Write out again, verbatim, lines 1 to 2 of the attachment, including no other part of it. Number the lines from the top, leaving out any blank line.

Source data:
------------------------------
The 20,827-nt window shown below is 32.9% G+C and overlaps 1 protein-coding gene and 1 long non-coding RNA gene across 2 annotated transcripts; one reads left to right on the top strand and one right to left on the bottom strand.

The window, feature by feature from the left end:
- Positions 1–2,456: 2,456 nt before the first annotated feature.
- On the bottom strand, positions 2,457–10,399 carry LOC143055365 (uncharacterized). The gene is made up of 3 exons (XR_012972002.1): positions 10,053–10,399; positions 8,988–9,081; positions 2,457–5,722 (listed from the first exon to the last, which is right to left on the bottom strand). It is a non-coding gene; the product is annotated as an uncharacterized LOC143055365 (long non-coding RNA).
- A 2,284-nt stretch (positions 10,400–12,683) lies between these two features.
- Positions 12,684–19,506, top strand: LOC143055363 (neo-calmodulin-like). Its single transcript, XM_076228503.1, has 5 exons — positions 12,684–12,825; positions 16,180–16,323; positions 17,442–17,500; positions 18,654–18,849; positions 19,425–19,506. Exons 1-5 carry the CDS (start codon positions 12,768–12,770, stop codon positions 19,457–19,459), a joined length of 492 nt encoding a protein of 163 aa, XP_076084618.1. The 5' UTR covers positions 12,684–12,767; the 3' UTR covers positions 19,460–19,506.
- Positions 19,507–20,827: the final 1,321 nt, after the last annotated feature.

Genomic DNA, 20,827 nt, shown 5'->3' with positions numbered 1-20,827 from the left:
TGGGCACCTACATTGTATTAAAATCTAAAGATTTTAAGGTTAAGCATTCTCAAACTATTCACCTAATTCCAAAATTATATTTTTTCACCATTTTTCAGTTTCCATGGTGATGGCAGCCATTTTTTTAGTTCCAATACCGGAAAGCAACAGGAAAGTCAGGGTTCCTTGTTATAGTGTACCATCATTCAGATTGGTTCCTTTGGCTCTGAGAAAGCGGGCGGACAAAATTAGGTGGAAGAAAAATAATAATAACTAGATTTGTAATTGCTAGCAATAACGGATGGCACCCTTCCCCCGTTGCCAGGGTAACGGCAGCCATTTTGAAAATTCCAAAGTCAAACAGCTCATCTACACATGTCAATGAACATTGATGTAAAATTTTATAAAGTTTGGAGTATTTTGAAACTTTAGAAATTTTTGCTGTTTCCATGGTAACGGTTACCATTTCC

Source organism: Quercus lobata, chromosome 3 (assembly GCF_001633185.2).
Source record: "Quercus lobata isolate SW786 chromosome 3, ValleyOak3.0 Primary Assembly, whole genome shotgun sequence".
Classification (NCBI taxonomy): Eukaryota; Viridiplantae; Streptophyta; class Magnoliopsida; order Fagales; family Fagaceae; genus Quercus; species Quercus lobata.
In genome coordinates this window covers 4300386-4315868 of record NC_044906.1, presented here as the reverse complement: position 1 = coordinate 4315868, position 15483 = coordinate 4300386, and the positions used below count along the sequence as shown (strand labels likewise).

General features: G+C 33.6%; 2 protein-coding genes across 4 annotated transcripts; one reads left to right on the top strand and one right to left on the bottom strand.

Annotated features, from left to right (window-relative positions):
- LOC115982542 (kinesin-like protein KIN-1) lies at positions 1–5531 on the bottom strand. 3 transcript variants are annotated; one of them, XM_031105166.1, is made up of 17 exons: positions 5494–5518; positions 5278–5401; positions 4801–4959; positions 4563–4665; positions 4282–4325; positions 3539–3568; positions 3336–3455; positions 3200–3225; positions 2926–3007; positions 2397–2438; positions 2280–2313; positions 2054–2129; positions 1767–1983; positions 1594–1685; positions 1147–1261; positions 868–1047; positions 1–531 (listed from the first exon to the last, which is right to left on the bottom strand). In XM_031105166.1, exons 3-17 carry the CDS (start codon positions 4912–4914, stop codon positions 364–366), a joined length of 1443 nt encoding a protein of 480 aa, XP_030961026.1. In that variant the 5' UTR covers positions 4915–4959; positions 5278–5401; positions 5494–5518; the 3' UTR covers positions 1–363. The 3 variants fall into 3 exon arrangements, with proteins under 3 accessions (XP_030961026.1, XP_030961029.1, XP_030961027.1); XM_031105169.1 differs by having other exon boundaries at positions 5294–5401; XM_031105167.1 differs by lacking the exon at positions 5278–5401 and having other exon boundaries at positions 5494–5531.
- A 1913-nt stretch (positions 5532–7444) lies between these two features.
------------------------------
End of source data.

The 20,827-nt window shown below is 32.9% G+C and overlaps 1 protein-coding gene and 1 long non-coding RNA gene across 2 annotated transcripts; one reads left to right on the top strand and one right to left on the bottom strand.

The window, feature by feature from the left end: